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Ending SC mini-bottle reign has not reduced drunk driving

South Carolina's constitutional amendment ending the required use of mini-bottles for serving alcohol has not reduced drunk driving in the state. Fatal drunk-driving crashes have increased since 2006 when free pouring from full-sized bottles in serving establishments became legal.

Before 2006, South Carolina had the unique requirement that alcoholic beverages had to be served in mini-bottles similar to the type used by airlines. The prohibition against free-pouring made it difficult, if not impossible, to serve drinks containing several liquors such as a Long Island Iced Tea.

More significantly, mini-bottle drinks in this state contained 1.7 ounces of liquor compared to 1.25 ounces or less in other states. Out-of-state tourists were not accustomed to receiving these more potent drinks, which put them at risk for being involved in a drunk-driving crash.

South Carolina had the highest ranking in the nation for alcohol-related driving accident deaths before the free-pouring ban was lifted. Therefore, the Mothers Against Drunk Driving and the South Carolina Council of Alcohol and Drug Abuse Authorities joined the hospitality industry to support a 2004 referendum ending the 30-year prohibition on free-pouring liquor. Voters approved the referendum amending the constitution. The ban was lifted on New Year's Day 2006. Mini-bottles are still allowed but not required.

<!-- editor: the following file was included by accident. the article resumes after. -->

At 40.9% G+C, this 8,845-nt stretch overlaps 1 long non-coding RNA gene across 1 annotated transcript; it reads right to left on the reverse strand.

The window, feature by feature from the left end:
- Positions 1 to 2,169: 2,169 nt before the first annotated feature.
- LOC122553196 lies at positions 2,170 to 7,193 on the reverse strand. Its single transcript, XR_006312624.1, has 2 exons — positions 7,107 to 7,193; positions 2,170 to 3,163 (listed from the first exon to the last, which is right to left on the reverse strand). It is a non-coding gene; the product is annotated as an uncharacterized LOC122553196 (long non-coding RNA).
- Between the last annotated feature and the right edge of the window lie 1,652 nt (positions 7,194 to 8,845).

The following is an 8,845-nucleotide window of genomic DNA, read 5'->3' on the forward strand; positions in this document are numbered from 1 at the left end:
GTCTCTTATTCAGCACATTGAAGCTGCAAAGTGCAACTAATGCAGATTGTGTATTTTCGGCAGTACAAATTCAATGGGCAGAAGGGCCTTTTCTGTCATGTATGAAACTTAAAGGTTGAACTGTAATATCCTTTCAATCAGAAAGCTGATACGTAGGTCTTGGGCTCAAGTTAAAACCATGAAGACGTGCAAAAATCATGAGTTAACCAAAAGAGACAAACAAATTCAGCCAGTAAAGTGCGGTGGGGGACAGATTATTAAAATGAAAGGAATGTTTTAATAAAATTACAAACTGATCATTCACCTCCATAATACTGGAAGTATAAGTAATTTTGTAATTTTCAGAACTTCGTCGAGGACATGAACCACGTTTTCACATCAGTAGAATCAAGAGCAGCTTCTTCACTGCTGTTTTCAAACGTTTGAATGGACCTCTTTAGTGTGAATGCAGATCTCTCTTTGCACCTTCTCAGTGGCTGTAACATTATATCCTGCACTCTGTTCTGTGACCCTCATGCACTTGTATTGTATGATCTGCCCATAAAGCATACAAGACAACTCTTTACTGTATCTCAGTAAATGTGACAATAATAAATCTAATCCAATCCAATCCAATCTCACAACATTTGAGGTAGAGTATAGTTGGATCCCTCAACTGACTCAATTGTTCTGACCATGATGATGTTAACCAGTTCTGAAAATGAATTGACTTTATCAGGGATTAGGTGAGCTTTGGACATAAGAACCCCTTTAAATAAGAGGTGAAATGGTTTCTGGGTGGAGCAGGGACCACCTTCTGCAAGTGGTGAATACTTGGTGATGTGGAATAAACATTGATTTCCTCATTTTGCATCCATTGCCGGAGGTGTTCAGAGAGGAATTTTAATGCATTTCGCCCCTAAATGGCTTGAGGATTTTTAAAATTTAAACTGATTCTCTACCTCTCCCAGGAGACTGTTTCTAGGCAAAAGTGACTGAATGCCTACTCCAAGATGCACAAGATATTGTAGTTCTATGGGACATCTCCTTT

Like the rest of the country, overall auto fatalities declined in South Carolina since 2006. However, over 50 percent of these fatal crashes in South Carolina are alcohol-related, which is among the highest in the United States. The average number of drunk drivers involved in fatal accidents also has increased slightly.

Regardless of enforcement and educational efforts concerning drunk driving, it is likely that this problem will still impact drivers in South Carolina. A driver or pedestrian injured by a drunk driver should seek advice concerning the driver's responsibility, dram shop liability by the establishment serving the alcohol. Victims may have a right to compensation for medical treatment, lost wages and other losses.

Source: The Post and Courier, "Scrapping minibottles in S.C. was supposed to reduce drunk driving and raise money-it hasn't," David Slade, April 21, 2013

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